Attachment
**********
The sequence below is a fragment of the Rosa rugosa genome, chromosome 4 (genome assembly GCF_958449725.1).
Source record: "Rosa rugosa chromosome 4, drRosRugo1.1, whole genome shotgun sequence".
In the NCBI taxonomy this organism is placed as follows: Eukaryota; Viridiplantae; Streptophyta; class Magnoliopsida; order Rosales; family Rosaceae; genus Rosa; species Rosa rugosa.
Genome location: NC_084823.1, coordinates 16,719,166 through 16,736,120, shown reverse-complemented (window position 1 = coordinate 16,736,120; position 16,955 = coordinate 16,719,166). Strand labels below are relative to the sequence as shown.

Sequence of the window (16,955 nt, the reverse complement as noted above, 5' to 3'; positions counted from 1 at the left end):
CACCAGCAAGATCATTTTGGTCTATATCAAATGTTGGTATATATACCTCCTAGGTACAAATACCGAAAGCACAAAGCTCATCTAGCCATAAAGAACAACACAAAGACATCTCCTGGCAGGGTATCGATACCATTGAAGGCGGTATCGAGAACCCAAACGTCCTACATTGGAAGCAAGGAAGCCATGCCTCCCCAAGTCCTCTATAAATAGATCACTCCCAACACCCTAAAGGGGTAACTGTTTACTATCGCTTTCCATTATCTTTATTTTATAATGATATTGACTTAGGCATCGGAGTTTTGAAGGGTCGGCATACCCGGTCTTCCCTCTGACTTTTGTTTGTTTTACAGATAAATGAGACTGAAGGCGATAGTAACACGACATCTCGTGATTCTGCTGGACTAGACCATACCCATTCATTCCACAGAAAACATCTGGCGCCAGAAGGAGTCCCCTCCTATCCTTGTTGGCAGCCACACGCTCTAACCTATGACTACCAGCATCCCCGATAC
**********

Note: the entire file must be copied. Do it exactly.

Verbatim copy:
The sequence below is a fragment of the Rosa rugosa genome, chromosome 4 (genome assembly GCF_958449725.1).
Source record: "Rosa rugosa chromosome 4, drRosRugo1.1, whole genome shotgun sequence".
In the NCBI taxonomy this organism is placed as follows: Eukaryota; Viridiplantae; Streptophyta; class Magnoliopsida; order Rosales; family Rosaceae; genus Rosa; species Rosa rugosa.
Genome location: NC_084823.1, coordinates 16,719,166 through 16,736,120, shown reverse-complemented (window position 1 = coordinate 16,736,120; position 16,955 = coordinate 16,719,166). Strand labels below are relative to the sequence as shown.

Sequence of the window (16,955 nt, the reverse complement as noted above, 5' to 3'; positions counted from 1 at the left end):
CACCAGCAAGATCATTTTGGTCTATATCAAATGTTGGTATATATACCTCCTAGGTACAAATACCGAAAGCACAAAGCTCATCTAGCCATAAAGAACAACACAAAGACATCTCCTGGCAGGGTATCGATACCATTGAAGGCGGTATCGAGAACCCAAACGTCCTACATTGGAAGCAAGGAAGCCATGCCTCCCCAAGTCCTCTATAAATAGATCACTCCCAACACCCTAAAGGGGTAACTGTTTACTATCGCTTTCCATTATCTTTATTTTATAATGATATTGACTTAGGCATCGGAGTTTTGAAGGGTCGGCATACCCGGTCTTCCCTCTGACTTTTGTTTGTTTTACAGATAAATGAGACTGAAGGCGATAGTAACACGACATCTCGTGATTCTGCTGGACTAGACCATACCCATTCATTCCACAGAAAACATCTGGCGCCAGAAGGAGTCCCCTCCTATCCTTGTTGGCAGCCACACGCTCTAACCTATGACTACCAGCATCCCCGATAC